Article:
Israel has approached the Palestinian Authority asking to obtain the bullet removed from the body of slain Al Jazeera reporter Shireen Abu Akleh, who was shot to death on Wednesday morning in an exchange of fire between Israel Defense Forces and armed Palestinians in the Jenin refugee camp.
Israel made the request in order to conduct forensic tests on the bullet to determine the source of the weapons fire that killed the journalist. The office of Israel’s Coordinator of Government Activities in the Territories offered to have representatives of the Palestinian Authority and the United States present in the course of the examination.
The Biden administration was in touch with Israel and the Palestinian Authority several times Wednesday to verify that the two sides were conducting comprehensive investigations of the circumstances of the incident with the aim of determining who was responsible. U.S. State Department spokesman Ned Price said the administration was not taking a position regarding how the case should be investigated. An Israeli official claimed, however, that “the Americans are pushing for a joint investigation.”
According to journalists who were at the Jenin refugee camp Wednesday morning, the weapons fire at the journalist came from the Israeli army. “We had all the necessary equipment with helmets and vests. We were waiting for Shireen and [another journalist] at the scene] Ali Samoudi,” said Mogahed Asadi, a reporter who was present during the weapons fire. After that, “the firing began. I told them that we were being fired upon. I looked around me and I saw Shireen lying on the ground,” Asadi said.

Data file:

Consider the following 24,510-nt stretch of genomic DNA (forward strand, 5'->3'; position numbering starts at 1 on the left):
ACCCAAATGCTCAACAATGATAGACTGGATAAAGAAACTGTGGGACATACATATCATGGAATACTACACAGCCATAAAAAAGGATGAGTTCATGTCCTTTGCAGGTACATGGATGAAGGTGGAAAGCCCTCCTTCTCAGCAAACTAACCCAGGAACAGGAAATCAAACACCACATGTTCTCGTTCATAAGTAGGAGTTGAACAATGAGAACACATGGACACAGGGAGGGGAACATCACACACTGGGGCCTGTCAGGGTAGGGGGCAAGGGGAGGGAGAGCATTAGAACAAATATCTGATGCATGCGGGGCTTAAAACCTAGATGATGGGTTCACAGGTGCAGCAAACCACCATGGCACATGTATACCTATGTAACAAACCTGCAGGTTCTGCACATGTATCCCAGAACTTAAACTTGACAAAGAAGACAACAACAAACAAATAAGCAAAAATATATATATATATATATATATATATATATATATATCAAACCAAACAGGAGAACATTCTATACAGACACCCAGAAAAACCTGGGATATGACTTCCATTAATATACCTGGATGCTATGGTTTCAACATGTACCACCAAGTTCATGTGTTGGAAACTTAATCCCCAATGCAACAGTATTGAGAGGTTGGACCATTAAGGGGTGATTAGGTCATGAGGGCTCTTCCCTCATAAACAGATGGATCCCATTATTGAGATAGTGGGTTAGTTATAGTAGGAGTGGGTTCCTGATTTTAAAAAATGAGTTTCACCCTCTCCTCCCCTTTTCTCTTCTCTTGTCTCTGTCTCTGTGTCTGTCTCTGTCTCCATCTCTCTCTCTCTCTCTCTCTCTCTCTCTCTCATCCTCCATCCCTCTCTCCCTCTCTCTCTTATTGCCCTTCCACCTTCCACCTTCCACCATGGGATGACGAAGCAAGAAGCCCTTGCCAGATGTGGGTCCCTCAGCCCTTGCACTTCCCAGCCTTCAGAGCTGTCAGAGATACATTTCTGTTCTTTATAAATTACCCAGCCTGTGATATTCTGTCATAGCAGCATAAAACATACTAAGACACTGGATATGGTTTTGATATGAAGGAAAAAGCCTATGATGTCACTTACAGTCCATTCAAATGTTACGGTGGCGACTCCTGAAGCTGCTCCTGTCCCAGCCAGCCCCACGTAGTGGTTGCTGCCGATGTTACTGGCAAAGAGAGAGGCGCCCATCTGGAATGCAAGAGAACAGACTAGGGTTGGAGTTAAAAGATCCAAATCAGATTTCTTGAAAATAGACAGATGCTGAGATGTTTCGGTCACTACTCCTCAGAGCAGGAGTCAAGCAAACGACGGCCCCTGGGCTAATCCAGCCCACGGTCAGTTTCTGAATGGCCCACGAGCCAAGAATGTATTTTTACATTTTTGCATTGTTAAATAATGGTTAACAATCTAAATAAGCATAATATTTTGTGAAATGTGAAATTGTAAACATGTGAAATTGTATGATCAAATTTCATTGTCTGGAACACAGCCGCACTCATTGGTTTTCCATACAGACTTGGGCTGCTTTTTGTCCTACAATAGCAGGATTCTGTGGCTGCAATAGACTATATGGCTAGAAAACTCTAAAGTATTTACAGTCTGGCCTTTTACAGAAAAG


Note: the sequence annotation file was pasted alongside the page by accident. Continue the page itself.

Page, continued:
The IDF rebutted the criticism and claimed that it was not yet possible to determine what hit Abu Akleh. The commander of the IDF Central Command, Maj. Gen. Yehuda Fuchs, expressed sorrow over the reporter’s death in an interview with Channel 13. “At this stage,” he added, “I don’t have sufficient information to know what she was hit by.”
“There was a large number of exchanges of fire. We encountered wild unorganized firing from all directions,” Fuchs said. He claimed that in "99 percent of cases," the IDF manages to avoid harming innocent bystanders, but “we are not always successful, particularly in places like this, which are areas of urban combat.”
Abu Akleh was shot to death in the course of IDF operations at the Jenin camp. Another reporter sustained moderate wounds from weapons fire.
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Following the incident, the IDF Spokesman’s Office said that the Israeli army force responded after coming under massive weapons fire and that according to preliminary assessments, Abu Akleh was hit by fire from armed Palestinians.
Prime Minister Naftali Bennett later said that Israel had offered to conduct a joint investigation with the Palestinians but was turned down. Later IDF Chief of Staff Aviv Kochavi expressed sorrow over the Al Jazeera reporter’s death, adding that “at this stage, it is not possible to determine which weapons fire hit her.”
Kochavi appointed an IDF investigation team headed by commando brigade commander Col. Meni Liberti.